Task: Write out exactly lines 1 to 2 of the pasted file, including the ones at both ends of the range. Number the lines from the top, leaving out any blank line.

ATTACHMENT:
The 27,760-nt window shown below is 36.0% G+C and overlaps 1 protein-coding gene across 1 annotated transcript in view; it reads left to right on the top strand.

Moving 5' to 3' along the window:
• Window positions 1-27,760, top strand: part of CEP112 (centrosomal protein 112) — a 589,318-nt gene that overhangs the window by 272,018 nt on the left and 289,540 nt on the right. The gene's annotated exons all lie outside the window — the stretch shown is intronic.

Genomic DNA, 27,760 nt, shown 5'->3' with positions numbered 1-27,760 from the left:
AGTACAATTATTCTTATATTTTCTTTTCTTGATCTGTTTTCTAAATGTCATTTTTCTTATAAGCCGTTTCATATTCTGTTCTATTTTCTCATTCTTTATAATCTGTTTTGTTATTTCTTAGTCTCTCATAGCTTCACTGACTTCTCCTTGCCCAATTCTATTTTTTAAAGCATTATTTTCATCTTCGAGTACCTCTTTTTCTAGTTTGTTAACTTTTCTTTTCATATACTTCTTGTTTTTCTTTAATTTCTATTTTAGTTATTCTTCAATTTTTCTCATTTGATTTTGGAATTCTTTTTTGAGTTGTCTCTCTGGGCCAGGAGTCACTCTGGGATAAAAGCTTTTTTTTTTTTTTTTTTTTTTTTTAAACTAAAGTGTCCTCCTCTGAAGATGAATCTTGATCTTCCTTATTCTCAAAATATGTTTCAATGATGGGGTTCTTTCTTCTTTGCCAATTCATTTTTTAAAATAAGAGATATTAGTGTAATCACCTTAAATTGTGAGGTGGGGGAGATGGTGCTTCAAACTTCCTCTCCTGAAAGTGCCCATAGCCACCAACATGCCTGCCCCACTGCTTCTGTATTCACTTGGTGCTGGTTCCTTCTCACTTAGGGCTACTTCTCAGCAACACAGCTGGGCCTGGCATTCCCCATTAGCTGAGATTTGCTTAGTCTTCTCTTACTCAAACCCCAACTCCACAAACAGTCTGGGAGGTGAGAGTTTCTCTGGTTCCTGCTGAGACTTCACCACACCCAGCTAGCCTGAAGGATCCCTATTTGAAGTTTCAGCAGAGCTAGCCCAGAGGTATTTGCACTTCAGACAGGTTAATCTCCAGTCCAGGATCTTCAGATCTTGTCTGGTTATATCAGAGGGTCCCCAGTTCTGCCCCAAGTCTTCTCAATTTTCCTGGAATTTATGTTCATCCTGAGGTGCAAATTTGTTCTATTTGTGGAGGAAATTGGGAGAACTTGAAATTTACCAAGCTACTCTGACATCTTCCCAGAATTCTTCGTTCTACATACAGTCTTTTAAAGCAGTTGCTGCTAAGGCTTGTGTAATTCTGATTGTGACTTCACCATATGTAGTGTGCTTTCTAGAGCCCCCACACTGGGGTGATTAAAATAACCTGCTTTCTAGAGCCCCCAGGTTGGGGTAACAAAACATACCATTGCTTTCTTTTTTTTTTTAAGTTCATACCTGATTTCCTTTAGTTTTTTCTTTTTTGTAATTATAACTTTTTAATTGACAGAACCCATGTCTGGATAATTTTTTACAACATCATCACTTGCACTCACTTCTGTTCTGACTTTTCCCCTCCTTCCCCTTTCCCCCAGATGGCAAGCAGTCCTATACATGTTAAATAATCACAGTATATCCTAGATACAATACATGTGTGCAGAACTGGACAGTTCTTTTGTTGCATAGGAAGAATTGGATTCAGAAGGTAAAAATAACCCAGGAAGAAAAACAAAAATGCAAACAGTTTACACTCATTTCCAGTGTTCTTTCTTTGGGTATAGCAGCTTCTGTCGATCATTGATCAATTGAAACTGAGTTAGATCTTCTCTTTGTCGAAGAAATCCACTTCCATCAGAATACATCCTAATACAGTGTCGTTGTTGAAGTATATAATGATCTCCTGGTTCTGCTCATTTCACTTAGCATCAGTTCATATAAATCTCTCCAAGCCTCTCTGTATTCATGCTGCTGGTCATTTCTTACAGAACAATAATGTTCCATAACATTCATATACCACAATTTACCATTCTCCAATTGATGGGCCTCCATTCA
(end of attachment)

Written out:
The 27,760-nt window shown below is 36.0% G+C and overlaps 1 protein-coding gene across 1 annotated transcript in view; it reads left to right on the top strand.

Moving 5' to 3' along the window: